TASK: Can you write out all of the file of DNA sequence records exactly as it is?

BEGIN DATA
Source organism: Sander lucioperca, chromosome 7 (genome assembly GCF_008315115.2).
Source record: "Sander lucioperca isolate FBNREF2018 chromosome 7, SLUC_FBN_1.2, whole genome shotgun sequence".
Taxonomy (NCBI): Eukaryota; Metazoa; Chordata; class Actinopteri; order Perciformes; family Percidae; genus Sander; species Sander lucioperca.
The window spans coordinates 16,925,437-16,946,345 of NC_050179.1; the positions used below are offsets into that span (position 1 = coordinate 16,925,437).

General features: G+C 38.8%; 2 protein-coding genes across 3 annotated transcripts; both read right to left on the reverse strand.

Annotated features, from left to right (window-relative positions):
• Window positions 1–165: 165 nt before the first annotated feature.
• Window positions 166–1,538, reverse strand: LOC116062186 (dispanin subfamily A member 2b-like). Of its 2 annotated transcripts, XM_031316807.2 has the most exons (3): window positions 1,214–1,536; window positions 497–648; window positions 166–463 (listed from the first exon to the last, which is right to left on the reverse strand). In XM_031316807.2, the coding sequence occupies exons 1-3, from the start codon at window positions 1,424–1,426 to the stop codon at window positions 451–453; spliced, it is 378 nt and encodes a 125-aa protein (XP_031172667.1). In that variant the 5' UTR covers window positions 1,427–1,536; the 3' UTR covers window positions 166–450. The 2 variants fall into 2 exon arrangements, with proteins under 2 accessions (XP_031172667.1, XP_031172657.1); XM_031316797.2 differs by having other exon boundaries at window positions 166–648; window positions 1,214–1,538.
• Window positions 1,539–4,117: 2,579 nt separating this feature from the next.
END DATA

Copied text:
Source organism: Sander lucioperca, chromosome 7 (genome assembly GCF_008315115.2).
Source record: "Sander lucioperca isolate FBNREF2018 chromosome 7, SLUC_FBN_1.2, whole genome shotgun sequence".
Taxonomy (NCBI): Eukaryota; Metazoa; Chordata; class Actinopteri; order Perciformes; family Percidae; genus Sander; species Sander lucioperca.
The window spans coordinates 16,925,437-16,946,345 of NC_050179.1; the positions used below are offsets into that span (position 1 = coordinate 16,925,437).

General features: G+C 38.8%; 2 protein-coding genes across 3 annotated transcripts; both read right to left on the reverse strand.

Annotated features, from left to right (window-relative positions):
• Window positions 1–165: 165 nt before the first annotated feature.
• Window positions 166–1,538, reverse strand: LOC116062186 (dispanin subfamily A member 2b-like). Of its 2 annotated transcripts, XM_031316807.2 has the most exons (3): window positions 1,214–1,536; window positions 497–648; window positions 166–463 (listed from the first exon to the last, which is right to left on the reverse strand). In XM_031316807.2, the coding sequence occupies exons 1-3, from the start codon at window positions 1,424–1,426 to the stop codon at window positions 451–453; spliced, it is 378 nt and encodes a 125-aa protein (XP_031172667.1). In that variant the 5' UTR covers window positions 1,427–1,536; the 3' UTR covers window positions 166–450. The 2 variants fall into 2 exon arrangements, with proteins under 2 accessions (XP_031172667.1, XP_031172657.1); XM_031316797.2 differs by having other exon boundaries at window positions 166–648; window positions 1,214–1,538.
• Window positions 1,539–4,117: 2,579 nt separating this feature from the next.